The digital world is a world full of knowledge and opportunities for children. As profitable it may seem, it is also a dark world, which pulls in everyone. Technology today is a double-edged sword; as much as it is beneficial, it is also harmful in many ways. Out of the many disadvantages cyberbullying is one of them.
Bullying is in itself a disturbing experience for any child. Cyberbullying happens when someone uses technology to bully/harass/threaten the other person as a child has access to the internet every day around. Cyberbullying can be harmful because it is a continuous process. The bully can reach the child even in the safe confines of his home. Mostly it is noted in kids who use the internet or are active on social media platforms. So these include kids above the age of 7 and primarily teens. If you follow it by definition, most teens are affected by it. If the bully is an adult, it comes under cyberstalking or cyber harassment that can have legal consequences.
Effects of cyberbullying both on the victim and the bully:
The most prominent harm of modern-day bullying is that it can happen at home and school.
Kids who are bullied might find it as a trap with no escape.
They are at risk till they have access to devices such as a phone, computer, etc.
In long term effects.
Both the victims and the bullies are at risk for anxiety, depression, and stress-related disorders.
As it impacts the mental health of a child, cyberbullying often leads to suicidal thoughts in the victim’s mind.
As parents, we should teach our kids to be safe as they say prevention is better than cure. Some guidelines which we can share with our kids to help them stay safe.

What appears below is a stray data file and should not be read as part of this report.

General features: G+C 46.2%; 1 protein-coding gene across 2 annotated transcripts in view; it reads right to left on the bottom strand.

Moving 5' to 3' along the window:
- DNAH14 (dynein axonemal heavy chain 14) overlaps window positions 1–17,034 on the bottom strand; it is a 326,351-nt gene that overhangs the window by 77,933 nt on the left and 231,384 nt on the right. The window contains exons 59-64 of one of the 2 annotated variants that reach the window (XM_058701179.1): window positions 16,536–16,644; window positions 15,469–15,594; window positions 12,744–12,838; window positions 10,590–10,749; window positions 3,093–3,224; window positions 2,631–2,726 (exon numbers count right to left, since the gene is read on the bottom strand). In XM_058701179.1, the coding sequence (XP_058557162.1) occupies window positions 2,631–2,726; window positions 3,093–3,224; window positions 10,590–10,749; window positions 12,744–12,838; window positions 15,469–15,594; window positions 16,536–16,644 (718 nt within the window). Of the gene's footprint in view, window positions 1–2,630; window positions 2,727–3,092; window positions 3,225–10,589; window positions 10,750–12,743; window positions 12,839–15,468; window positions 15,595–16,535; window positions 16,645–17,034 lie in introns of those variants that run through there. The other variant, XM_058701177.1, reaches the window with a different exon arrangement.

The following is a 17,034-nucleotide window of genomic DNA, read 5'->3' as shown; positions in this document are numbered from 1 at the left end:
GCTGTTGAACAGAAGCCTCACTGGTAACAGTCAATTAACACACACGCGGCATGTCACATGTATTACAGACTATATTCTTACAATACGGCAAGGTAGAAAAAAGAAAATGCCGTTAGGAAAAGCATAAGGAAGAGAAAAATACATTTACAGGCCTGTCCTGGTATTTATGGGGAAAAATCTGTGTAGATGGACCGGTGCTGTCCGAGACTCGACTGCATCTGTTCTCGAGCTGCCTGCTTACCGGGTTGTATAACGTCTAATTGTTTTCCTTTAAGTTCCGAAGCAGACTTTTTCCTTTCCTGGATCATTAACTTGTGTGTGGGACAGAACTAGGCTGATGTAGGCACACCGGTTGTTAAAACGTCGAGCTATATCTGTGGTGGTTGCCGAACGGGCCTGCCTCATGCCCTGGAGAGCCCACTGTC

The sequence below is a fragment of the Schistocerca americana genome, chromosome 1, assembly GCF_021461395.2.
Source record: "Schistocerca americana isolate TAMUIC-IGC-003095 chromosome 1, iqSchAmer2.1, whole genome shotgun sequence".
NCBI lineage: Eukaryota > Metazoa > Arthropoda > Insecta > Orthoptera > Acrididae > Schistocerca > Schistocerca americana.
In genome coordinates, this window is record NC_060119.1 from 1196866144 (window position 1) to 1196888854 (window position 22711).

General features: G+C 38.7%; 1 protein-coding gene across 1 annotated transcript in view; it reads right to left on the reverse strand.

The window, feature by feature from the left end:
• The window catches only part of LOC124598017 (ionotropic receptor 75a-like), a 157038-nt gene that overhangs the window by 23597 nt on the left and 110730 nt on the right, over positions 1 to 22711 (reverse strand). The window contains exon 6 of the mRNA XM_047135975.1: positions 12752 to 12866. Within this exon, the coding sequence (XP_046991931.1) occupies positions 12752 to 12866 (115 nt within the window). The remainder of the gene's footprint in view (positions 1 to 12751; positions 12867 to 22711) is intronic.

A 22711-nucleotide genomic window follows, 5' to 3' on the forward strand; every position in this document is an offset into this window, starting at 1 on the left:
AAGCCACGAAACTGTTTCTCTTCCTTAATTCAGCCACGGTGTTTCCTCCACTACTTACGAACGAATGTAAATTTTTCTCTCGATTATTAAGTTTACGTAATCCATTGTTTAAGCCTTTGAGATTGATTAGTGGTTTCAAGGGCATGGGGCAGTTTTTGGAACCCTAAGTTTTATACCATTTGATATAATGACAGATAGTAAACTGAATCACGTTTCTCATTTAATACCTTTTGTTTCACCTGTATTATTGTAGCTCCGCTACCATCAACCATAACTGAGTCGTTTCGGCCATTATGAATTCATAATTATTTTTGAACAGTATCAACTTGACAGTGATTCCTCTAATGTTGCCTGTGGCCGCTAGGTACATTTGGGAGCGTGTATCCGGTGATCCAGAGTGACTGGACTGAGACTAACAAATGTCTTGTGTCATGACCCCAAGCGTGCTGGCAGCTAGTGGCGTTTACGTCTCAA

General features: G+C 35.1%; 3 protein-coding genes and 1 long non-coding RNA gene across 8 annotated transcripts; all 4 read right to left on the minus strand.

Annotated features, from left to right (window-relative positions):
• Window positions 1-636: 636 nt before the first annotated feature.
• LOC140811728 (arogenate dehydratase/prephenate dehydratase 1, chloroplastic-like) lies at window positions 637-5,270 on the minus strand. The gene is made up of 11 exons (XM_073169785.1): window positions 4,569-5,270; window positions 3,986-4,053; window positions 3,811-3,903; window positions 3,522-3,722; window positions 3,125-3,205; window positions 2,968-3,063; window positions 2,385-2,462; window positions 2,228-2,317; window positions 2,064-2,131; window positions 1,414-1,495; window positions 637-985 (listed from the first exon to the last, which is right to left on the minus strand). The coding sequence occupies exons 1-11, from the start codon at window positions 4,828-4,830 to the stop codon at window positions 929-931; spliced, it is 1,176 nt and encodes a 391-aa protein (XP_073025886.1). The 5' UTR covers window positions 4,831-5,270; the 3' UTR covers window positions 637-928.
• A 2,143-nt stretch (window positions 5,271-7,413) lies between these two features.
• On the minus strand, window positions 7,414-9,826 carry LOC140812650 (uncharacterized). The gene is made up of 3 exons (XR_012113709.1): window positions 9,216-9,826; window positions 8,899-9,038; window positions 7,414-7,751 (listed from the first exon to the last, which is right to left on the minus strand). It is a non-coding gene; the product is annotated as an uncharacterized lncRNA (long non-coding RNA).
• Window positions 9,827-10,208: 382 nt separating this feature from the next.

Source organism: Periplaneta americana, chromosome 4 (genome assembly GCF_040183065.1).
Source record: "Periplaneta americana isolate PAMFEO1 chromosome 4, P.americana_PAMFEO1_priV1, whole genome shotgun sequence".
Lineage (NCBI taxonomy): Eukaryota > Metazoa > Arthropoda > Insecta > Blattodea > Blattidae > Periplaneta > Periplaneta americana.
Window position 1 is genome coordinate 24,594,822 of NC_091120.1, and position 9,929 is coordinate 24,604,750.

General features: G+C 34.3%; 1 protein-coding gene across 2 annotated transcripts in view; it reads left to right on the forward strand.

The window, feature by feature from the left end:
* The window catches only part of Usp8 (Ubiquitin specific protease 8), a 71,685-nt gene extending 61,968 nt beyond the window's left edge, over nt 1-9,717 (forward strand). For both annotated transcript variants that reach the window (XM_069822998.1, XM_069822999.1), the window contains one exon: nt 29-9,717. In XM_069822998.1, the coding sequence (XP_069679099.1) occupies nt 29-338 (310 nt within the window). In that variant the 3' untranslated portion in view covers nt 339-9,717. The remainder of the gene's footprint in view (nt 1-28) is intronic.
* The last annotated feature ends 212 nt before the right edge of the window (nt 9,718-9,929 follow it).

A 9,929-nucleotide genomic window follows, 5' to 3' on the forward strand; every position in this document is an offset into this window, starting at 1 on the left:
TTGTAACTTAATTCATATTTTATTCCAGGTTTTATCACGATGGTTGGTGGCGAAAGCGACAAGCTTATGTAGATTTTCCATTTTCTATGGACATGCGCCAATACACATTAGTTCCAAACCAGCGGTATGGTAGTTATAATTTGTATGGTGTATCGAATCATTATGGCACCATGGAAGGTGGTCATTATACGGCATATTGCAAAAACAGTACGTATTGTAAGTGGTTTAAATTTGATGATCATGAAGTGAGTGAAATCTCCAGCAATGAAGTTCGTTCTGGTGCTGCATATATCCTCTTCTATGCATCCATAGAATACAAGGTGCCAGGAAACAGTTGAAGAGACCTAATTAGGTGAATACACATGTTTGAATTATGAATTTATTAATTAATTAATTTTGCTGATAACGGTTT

- Never post personal pictures
- Never reveal personal information, such as phone number, address, name
- Never share passwords
- Never meet anyone who you met online without your parent’s approval
- If you feel threatened, always talk to your parents.
Things we as parents should do to keep our kids safe.
- As with every learning activity, for children, always show, don’t tell. Show them appropriate online behavior.
- Bookmark their favorite sites for easy access.
- Keep the PC in a common area where you can monitor it
- Take your child seriously if he/she feels uncomfortable on the web
Controlling the online activity of teens:
Teens are someone who would want some privacy in their lives. They may carry a smartphone at all times. Monitoring them would give them a feeling of being controlled, which is something they would resist naturally.
- Rather than control, talk to them about sites that teens use and their online experiences. Talk to them about the dangers of
2.Remind them that passwords are there to protect them and should never be shared with anyone. Not even Girlfriend/boyfriend/best friend.
Even with everything in place, there are times your child might fall prey to cyberbullying. Here are some signs to look out for:
- Being upset after using the internet and being secretive about one’s digital life.
- broad changes in mood, behavior, and sleep.
- Being nervous about getting a mail, text
- Try to ignore discussions about computer and phone activities
- Avoiding gatherings.
If you do find your child showing anyone of the above signs, what should you as a parent do? It isn’t comforting to see one’s child suffer.
Things to do if you witness your child is being bullied
If ever your child complains about being bullied, give him/her comfort and support. It is an excellent indication that your child feels safe talking to you.
Talk to your child about your childhood experiences so that he/she doesn’t feel alone.
Most importantly, let them know that its not their fault
Praise them for talking to you about such an issue.
Building confidence will help you reassure your child that you will figure out what should be done.
If you feel that the one bulling your child is present in school, let someone at school (Teacher/principal)know about the situation.
Make sure you take the child into confidence before seeking help.